Latex on a Budget?


My husband and I have read through all the mattress buying overviews on your site and visited a few stores here in the DC Area that were recommended. We found a few that we feel might work for us, but have honestly been quite disappointed by price for quality. Maybe our expectations were out of whack or maybe it’s just the area. Not sure. The prices online seem a bit more reasonable, but we aren’t sure exactly how to match what we have tried in stores with products online.

Anyway - several mattresses that felt good, we have ruled out because of the polyfoam (whose density we couldn’t determine) in the cushion layer. We like some of the latex mattresses - but I need a very soft cushion layer (lower back pain) and some of them were just not providing the pressure relief.

The bed that we liked best is a Gold Bond EcoTouch 9.5 in, blended latex with 3 layers (progressive construction?). The core is a 5" firm layer (36 ILD), the middle layer is a 2" 24 ILD, and the comfort layer is a 2" 19 ILD. We don’t know the exact blend but could probably find out. (Is that important?) The only problem is that it’s several hundred dollars out of our ideal price range ($2400 with delivery fee but that does include the foundation). So we are trying to find some alternatives to all latex (like a foam core?) and/or shopping online (like the Adjustable Plush at

I think we essentially have 2 main questions.

  1. If we like latex, but want to spend a little less, what are our options and what exactly are we “sacrificing” with each of those?
  2. If we buy online, do you have any tips to try and “match” the mattress(es) we liked in the stores? I did stumble one a post about this, but lost it and now can’t find it - sorry to ask again.

Thanks much for your help!

Hi chopeb,

They use blended Talalay latex (about 30% natural rubber and about 70% synthetic rubber) which is a good quality and durable material. There are no weak links in the mattress but it can be important to know the type of latex if you want to make more “apples to apples” comparisons with other latex mattresses which use different types or blends of latex which are more or less costly. The cover and quilting materials used can also make a significant difference in the cost and performance of a mattress and in this case the EcoTouch uses a bamboo fabric quilted with wool. There is more about the different types of latex in post #6 here. I would also make some careful value comparisons similar mattresses (that use about the same amount of blended Talalay latex but have a different design which may be more or less suitable for you) from other manufacturers may also be available for less as well.

This is too broad a question to answer with any specificity because it would depend on the specific mattress you are considering. In very general terms though you can reduce the cost of a “latex mattress” in several ways outside of the normal price variations between different vendors that are part of deciding which retailer or manufacturer you choose to deal with (see post #14 here). Some of these include …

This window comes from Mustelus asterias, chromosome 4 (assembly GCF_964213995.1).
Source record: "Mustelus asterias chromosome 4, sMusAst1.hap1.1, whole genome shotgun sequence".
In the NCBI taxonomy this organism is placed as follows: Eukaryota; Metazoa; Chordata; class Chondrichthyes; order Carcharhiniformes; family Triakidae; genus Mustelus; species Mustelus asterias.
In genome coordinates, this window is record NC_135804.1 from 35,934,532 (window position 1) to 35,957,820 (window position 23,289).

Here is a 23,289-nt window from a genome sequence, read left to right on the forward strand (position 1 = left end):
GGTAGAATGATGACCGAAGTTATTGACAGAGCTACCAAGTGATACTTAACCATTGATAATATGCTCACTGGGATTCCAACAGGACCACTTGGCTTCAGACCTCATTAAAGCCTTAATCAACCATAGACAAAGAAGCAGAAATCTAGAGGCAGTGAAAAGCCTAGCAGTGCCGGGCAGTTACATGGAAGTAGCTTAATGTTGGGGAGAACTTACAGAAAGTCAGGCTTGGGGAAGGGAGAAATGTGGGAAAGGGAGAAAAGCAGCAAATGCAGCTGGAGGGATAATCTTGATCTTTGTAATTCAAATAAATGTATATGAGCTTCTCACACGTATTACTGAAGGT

A mattress that uses a lower cost latex will generally cost less (see the previous link about the different types of latex).

A mattress that uses less latex will cost less. There is more about the pros and cons of thicker or thinner latex mattresses in post #14 here.

A latex hybrid that uses a lower cost support layer or component but has latex in the comfort layers will generally cost less (latex is usually more costly than other types of support layers or components). There is more about latex/polyfoam hybrids vs an all latex mattress in post #2 here and more about an innerspring/latex hybrid vs an all latex mattress in post #2 here.

Mattresses that have more component layers and more options to either rearrange exchange the layers or mattresses that have better return policies (that are built into the price) may be more costly but the options you have available after a purchase may also be an important part of your personal value equation. There is more about the benefits of exchangeable layers and the pros and cons of having more “fine tuning” options available to you in post #2 here.

The tutorial post has more comments about buying online vs buying locally and also includes a link to the members of the site that sell mattresses online and many of these make latex or latex hybrid mattresses with a wide range of designs, options, and budgets that would be well worth considering or using as a “value reference” for a local purchase.

There is more in post #9 here and the other posts it links to about “matching” one mattress to another but the only way that there is any certainty of success is if all the layers and components (including the cover) are exactly the same and it would be very rare that this would be the case (and in some cases you may not be able to find out all the specifics of the mattress you are trying to duplicate). Other than this you would be “approximating” another mattress and this would require some “translation” between different designs which can be difficult and quite subjective as well as being relative to each person. If you are using another mattress as a “target” with an online purchase then a more detailed conversation with the online vendor is generally the most effective way to decide which of the options they have available would have the highest chance of approximating the mattress you are trying to match.

I would also keep in mind that a different mattress with a different design may end up being a better choice in terms of PPP than the mattress you are trying to “copy” so by using one specific mattress as your “target” instead of a common set of criteria that you measure all mattresses against you may be limiting your options to find the “best” mattress for you.